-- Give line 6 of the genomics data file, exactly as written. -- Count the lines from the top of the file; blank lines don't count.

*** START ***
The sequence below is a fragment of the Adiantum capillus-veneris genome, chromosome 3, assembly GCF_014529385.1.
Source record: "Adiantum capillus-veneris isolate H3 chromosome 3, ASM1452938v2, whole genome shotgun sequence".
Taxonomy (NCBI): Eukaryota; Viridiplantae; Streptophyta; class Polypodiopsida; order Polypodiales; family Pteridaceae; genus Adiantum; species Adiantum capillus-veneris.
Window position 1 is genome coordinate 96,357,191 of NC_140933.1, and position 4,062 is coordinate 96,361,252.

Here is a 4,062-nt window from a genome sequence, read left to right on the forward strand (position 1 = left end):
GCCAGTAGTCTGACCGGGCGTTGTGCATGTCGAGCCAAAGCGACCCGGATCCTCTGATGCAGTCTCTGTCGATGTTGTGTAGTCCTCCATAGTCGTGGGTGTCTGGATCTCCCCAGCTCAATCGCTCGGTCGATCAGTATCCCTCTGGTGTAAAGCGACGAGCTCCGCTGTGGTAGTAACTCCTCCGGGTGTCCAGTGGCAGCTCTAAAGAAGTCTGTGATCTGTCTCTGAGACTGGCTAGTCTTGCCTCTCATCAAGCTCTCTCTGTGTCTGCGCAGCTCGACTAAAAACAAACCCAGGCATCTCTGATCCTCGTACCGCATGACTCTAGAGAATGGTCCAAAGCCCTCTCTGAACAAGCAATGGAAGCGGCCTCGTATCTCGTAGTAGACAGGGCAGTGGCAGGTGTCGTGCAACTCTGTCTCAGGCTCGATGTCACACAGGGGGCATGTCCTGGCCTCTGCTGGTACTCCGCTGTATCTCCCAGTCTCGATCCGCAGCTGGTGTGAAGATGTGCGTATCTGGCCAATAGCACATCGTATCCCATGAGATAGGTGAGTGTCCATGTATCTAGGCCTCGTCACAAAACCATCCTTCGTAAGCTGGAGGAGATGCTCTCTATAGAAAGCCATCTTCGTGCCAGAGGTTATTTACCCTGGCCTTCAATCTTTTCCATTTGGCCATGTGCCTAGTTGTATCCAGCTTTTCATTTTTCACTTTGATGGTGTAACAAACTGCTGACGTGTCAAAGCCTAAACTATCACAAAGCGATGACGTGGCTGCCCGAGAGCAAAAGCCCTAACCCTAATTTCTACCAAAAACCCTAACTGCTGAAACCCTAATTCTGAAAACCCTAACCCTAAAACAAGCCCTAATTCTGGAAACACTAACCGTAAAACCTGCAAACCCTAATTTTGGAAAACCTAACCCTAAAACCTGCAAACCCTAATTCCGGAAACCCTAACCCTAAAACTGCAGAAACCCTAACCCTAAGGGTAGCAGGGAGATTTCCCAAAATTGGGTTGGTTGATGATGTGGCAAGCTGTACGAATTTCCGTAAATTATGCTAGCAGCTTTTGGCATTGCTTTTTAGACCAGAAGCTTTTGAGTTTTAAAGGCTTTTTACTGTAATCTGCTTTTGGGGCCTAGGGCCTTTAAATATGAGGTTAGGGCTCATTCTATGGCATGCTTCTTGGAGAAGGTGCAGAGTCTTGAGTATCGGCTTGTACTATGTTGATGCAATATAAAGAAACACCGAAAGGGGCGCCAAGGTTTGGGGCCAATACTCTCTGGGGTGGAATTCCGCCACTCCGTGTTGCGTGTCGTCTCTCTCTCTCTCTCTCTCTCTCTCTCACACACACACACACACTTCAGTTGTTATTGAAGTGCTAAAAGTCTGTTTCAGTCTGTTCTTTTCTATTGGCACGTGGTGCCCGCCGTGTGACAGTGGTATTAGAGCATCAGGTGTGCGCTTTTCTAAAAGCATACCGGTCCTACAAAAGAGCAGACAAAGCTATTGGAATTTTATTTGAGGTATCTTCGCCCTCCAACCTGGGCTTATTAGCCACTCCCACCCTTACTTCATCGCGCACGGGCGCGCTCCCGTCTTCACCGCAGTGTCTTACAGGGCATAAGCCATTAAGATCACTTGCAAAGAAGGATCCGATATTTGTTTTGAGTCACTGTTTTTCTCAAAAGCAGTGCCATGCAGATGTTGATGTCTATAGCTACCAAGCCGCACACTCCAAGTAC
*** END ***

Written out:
GCCAGTAGTCTGACCGGGCGTTGTGCATGTCGAGCCAAAGCGACCCGGATCCTCTGATGCAGTCTCTGTCGATGTTGTGTAGTCCTCCATAGTCGTGGGTGTCTGGATCTCCCCAGCTCAATCGCTCGGTCGATCAGTATCCCTCTGGTGTAAAGCGACGAGCTCCGCTGTGGTAGTAACTCCTCCGGGTGTCCAGTGGCAGCTCTAAAGAAGTCTGTGATCTGTCTCTGAGACTGGCTAGTCTTGCCTCTCATCAAGCTCTCTCTGTGTCTGCGCAGCTCGACTAAAAACAAACCCAGGCATCTCTGATCCTCGTACCGCATGACTCTAGAGAATGGTCCAAAGCCCTCTCTGAACAAGCAATGGAAGCGGCCTCGTATCTCGTAGTAGACAGGGCAGTGGCAGGTGTCGTGCAACTCTGTCTCAGGCTCGATGTCACACAGGGGGCATGTCCTGGCCTCTGCTGGTACTCCGCTGTATCTCCCAGTCTCGATCCGCAGCTGGTGTGAAGATGTGCGTATCTGGCCAATAGCACATCGTATCCCATGAGATAGGTGAGTGTCCATGTATCTAGGCCTCGTCACAAAACCATCCTTCGTAAGCTGGAGGAGATGCTCTCTATAGAAAGCCATCTTCGTGCCAGAGGTTATTTACCCTGGCCTTCAATCTTTTCCATTTGGCCATGTGCCTAGTTGTATCCAGCTTTTCATTTTTCACTTTGATGGTGTAACAAACTGCTGACGTGTCAAAGCCTAAACTATCACAAAGCGATGACGTGGCTGCCCGAGAGCAAAAGCCCTAACCCTAATTTCTACCAAAAACCCTAACTGCTGAAACCCTAATTCTGAAAACCCTAACCCTAAAACAAGCCCTAATTCTGGAAACACTAACCGTAAAACCTGCAAACCCTAATTTTGGAAAACCTAACCCTAAAACCTGCAAACCCTAATTCCGGAAACCCTAACCCTAAAACTGCAGAAACCCTAACCCTAAGGGTAGCAGGGAGATTTCCCAAAATTGGGTTGGTTGATGATGTGGCAAGCTGTACGAATTTCCGTAAATTATGCTAGCAGCTTTTGGCATTGCTTTTTAGACCAGAAGCTTTTGAGTTTTAAAGGCTTTTTACTGTAATCTGCTTTTGGGGCCTAGGGCCTTTAAATATGAGGTTAGGGCTCATTCTATGGCATGCTTCTTGGAGAAGGTGCAGAGTCTTGAGTATCGGCTTGTACTATGTTGATGCAATATAAAGAAACACCGAAAGGGGCGCCAAGGTTTGGGGCCAATACTCTCTGGGGTGGAATTCCGCCACTCCGTGTTGCGTGTCGTCTCTCTCTCTCTCTCTCTCTCTCTCTCACACACACACACACACTTCAGTTGTTATTGAAGTGCTAAAAGTCTGTTTCAGTCTGTTCTTTTCTATTGGCACGTGGTGCCCGCCGTGTGACAGTGGTATTAGAGCATCAGGTGTGCGCTTTTCTAAAAGCATACCGGTCCTACAAAAGAGCAGACAAAGCTATTGGAATTTTATTTGAGGTATCTTCGCCCTCCAACCTGGGCTTATTAGCCACTCCCACCCTTACTTCATCGCGCACGGGCGCGCTCCCGTCTTCACCGCAGTGTCTTACAGGGCATAAGCCATTAAGATCACTTGCAAAGAAGGATCCGATATTTGTTTTGAGTCACTGTTTTTCTCAAAAGCAGTGCCATGCAGATGTTGATGTCTATAGCTACCAAGCCGCACACTCCAAGTAC